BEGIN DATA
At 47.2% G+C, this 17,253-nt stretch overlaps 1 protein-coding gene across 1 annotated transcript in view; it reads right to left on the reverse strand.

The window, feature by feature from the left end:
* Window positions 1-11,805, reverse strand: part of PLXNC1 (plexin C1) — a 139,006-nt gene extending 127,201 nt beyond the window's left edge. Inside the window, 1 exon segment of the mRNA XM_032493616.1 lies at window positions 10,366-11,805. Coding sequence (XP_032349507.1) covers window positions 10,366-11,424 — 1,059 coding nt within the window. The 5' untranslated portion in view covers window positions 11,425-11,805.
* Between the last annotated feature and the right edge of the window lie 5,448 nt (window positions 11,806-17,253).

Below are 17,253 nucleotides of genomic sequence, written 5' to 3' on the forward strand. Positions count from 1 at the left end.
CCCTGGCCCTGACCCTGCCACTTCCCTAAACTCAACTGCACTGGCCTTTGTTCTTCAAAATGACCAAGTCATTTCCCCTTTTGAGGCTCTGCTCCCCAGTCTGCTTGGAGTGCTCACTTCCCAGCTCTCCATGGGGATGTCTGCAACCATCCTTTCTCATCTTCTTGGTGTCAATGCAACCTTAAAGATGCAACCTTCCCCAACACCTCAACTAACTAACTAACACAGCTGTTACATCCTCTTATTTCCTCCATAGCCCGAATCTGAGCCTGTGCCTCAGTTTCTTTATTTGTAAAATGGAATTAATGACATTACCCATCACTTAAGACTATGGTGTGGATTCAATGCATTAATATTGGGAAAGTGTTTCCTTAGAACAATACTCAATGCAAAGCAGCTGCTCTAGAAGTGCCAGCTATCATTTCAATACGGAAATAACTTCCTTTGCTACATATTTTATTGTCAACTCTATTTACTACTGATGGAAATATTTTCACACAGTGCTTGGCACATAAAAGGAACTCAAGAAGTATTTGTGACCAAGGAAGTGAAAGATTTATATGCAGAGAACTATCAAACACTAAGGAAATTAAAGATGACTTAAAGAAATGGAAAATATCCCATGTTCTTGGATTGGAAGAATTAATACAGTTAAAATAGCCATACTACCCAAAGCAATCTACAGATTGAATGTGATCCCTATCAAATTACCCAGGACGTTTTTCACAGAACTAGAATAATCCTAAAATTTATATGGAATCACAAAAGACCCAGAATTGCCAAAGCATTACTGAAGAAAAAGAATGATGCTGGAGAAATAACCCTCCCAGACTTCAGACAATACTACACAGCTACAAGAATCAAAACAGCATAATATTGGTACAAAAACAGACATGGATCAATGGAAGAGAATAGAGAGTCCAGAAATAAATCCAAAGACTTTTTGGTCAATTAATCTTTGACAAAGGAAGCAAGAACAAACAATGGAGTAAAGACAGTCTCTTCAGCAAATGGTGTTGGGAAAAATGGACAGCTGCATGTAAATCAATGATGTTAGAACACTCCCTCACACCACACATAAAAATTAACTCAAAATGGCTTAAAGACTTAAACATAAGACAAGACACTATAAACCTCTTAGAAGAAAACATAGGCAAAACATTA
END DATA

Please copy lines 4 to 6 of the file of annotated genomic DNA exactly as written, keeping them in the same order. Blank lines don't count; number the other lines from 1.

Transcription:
* Between the last annotated feature and the right edge of the window lie 5,448 nt (window positions 11,806-17,253).

Below are 17,253 nucleotides of genomic sequence, written 5' to 3' on the forward strand. Positions count from 1 at the left end.
CCCTGGCCCTGACCCTGCCACTTCCCTAAACTCAACTGCACTGGCCTTTGTTCTTCAAAATGACCAAGTCATTTCCCCTTTTGAGGCTCTGCTCCCCAGTCTGCTTGGAGTGCTCACTTCCCAGCTCTCCATGGGGATGTCTGCAACCATCCTTTCTCATCTTCTTGGTGTCAATGCAACCTTAAAGATGCAACCTTCCCCAACACCTCAACTAACTAACTAACACAGCTGTTACATCCTCTTATTTCCTCCATAGCCCGAATCTGAGCCTGTGCCTCAGTTTCTTTATTTGTAAAATGGAATTAATGACATTACCCATCACTTAAGACTATGGTGTGGATTCAATGCATTAATATTGGGAAAGTGTTTCCTTAGAACAATACTCAATGCAAAGCAGCTGCTCTAGAAGTGCCAGCTATCATTTCAATACGGAAATAACTTCCTTTGCTACATATTTTATTGTCAACTCTATTTACTACTGATGGAAATATTTTCACACAGTGCTTGGCACATAAAAGGAACTCAAGAAGTATTTGTGACCAAGGAAGTGAAAGATTTATATGCAGAGAACTATCAAACACTAAGGAAATTAAAGATGACTTAAAGAAATGGAAAATATCCCATGTTCTTGGATTGGAAGAATTAATACAGTTAAAATAGCCATACTACCCAAAGCAATCTACAGATTGAATGTGATCCCTATCAAATTACCCAGGACGTTTTTCACAGAACTAGAATAATCCTAAAATTTATATGGAATCACAAAAGACCCAGAATTGCCAAAGCATTACTGAAGAAAAAGAATGATGCTGGAGAAATAACCCTCCCAGACTTCAGACAATACTACACAGCTACAAGAATCAAAACAGCATAATATTGGTACAAAAACAGACATGGATCAATGGAAGAGAATAGAGAGTCCAGAAATAAATCCAAAGACTTTTTGGTCAATTAATCTTTGACAAAGGAAGCAAGAACAAACAATGGAGTAAAGACAGTCTCTTCAGCAAATGGTGTTGGGAAAAATGGACAGCTGCATGTAAATCAATGATGTTAGAACACTCCCTCACACCACACATAAAAATTAACTCAAAATGGCTTAAAGACTTAAACATAAGACAAGACACTATAAACCTCTTAGAAGAAAACATAGGCAAAACATTA